See also Lifetime Insurance Limits.
Some health insurance plans have lifetime limits—typically $1 million or $2 million—and when you reach your cap, your insurance coverage ends. This is a major concern to people with hemophilia and other bleeding disorders because of the high costs of their healthcare.
Estimating when a lifetime limit may be used up is a “guesstimate.” While you can estimate annual costs for expected factor product use and regular medical services for things such as doctor visits, drugs and clinic visits, you cannot estimate unexpected care costs for extra factor treatments, hospitalization, surgery, accidents or a new inhibitor diagnosis.
In the following example, you can see how quickly a lifetime limit can be reached for a teenager with severe hemophilia.
Sample Projected Annual “Regular” Costs and Impact on Lifetime Limit for an Adolescent with Severe Hemophilia A
Factor Product (prophylaxis three times per week at $2,000 per treatment): $312,000
Clinic Visits: $2,000
Doctor Visits: $1,000
Projected Annual Costs: $316,000
1.684 million (of $2 million) lifetime limit remaining ÷ $ 316,000 = 5.33 years
As a general guide, a lifetime limit is threatened if you project two to four years or less left for regular expenses. The magnitude of the “threat” will be related to your ability to obtain other insurance.
Knowing how much you have used of your lifetime limit is very important. Call your insurance company on a regular basis to track the status of your lifetime limit. You can also track the limit yourself by keeping accurate records. An example:
Lifetime Limit Tracking Form $2 million limit
Date: 1/05/10 Amount Remaining: $1.684 million
Date of Service/Provider/Cost/Limit Remaining
1/11/10 DEF Home Care $20,000 $1,664,000
1/20/10 GHI Hospital $5,000 $1,659,000
On rare occasions, insurance companies do not accurately track lifetime limits and will report lower figures to policyholders. This becomes a major problem when the insurance company updates the lifetime limit dollars used and you find, for example, that you have $300,000 less in your lifetime limit than you calculated or that your limit has been reached. Redress may be difficult because it will come under insurance plan administration, and addressing such an issue is not in the plan administration rules. Keeping an accurate tally of your limit from the beginning is strongly advised.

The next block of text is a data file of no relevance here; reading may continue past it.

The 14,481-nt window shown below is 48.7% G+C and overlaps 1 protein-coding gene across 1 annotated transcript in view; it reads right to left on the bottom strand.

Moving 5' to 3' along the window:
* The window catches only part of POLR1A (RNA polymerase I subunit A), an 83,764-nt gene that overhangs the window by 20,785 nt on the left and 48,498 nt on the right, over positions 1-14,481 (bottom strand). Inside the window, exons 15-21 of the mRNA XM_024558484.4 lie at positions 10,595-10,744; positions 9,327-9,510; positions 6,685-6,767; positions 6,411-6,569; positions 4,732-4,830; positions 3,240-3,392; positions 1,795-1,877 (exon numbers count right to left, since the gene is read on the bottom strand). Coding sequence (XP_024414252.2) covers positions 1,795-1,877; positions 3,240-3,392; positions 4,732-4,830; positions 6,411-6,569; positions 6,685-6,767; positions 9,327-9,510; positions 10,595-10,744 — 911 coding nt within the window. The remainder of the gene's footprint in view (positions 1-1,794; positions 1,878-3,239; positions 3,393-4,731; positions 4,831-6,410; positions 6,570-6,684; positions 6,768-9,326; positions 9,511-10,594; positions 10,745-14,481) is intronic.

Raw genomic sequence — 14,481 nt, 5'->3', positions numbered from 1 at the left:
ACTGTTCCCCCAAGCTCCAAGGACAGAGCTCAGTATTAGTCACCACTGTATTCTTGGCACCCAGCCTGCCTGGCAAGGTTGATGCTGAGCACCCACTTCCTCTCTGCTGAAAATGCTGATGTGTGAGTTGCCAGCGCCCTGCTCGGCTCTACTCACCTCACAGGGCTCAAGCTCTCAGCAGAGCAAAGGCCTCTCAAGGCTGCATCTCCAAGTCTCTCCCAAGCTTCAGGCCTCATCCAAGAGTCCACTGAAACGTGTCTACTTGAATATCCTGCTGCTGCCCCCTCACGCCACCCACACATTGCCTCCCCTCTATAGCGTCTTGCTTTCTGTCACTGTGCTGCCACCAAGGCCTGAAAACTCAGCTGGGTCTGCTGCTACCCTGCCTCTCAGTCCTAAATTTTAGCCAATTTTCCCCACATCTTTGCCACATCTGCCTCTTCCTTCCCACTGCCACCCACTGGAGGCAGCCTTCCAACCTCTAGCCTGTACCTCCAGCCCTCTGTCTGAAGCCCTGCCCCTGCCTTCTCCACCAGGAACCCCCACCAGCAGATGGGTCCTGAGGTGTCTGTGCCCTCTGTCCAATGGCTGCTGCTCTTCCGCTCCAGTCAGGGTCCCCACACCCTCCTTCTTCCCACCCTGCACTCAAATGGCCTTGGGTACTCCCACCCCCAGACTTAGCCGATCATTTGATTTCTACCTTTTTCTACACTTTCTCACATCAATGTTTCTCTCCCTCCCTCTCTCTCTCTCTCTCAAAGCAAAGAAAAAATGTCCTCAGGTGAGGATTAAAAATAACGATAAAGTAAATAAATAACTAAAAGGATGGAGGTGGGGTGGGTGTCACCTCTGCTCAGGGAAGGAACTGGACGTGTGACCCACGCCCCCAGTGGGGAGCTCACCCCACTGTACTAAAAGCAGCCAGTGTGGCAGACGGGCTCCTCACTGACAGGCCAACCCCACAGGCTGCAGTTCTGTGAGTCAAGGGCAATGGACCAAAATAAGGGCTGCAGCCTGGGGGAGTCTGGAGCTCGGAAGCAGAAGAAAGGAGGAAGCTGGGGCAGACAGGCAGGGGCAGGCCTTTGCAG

If Your Lifetime Limit Is Threatened
Don’t panic. Some of the things you can do include:
1. Ask for help. Contact your hemophilia treatment center (HTC), your prescribing hematologist’s office, the case manager or pharmacy manager from your insurance company, your local NHF chapter, HANDI, other hemophilia organizations, Patient Services Inc. (PSI) or ACCESS.
2. The per-unit cost of clotting factor charged by your HTC or home care company is the key variable that affects lifetime limits. (The per-unit cost is the approved rate negotiated between the HTC or home care company and the insurance company.) If your HTC or home care company charges twice as much as another, your lifetime limit will be used up twice as fast. You need to determine if your HTC or home care company is charging a competitive price. First, find out what you are paying per unit for home care factor product by taking the following steps:
- Call your HTC or home care company to determine the per-unit price. Be aware that your HTC or home care company may not divulge the cost, because it has a contract with your insurance company, not you.
- Call a case manager or pharmacy manager at your insurance company to verify the per-unit price.
- Review an insurance Explanation of Benefits (EOB) statement. If you know how many units you ordered on a date of service, you can figure out the cost from the EOB. Example: Patient ordered 15,000 units of clotting factor on 02/08/10. On the EOB, insurance approved charges of $15,000 for the 02/08/10 date of service: $15,000 ÷ 15,000 units = $1.00 per unit
If you determine that your HTC’s or home care company’s factor product price is high, find another company that provides a quality service at a lower price.
3. Check to see if your insurance plan has a separate drug plan that covers factor product without affecting the lifetime limit. If it does, order factor product through the drug plan. Make sure there is no monthly or yearly limit on the drug plan.
4. To save lifetime limit costs, ask your HTC if you are eligible to participate in a factor product clinical trial.
5. Long before you reach your lifetime limit, determine insurance and payment resource options with your “help” contacts (i.e., your HTC, local NHF chapter, HANDI, other hemophilia organizations, PSI or ACCESS).
Insurance options include:
- Open-enrollment insurance plan options through employer
- Spouse’s employer insurance
- New employer insurance (i.e., if you change jobs)
- A special request to your employer to extend lifetime limit
- State high-risk plan or state individual plan
- Medicaid (through a number of programs)
- Medicare disability
Available payment resources—which are not a substitute for insurance—include:
- State Children with Special Health Care Needs Program
- State Hemophilia Program (available in many, but not all, states)
- Manufacturers’ factor product assistance programs
Planning and thoroughness with expert help are the keys to successfully managing your lifetime limit. No one can manage your lifetime limit better than you.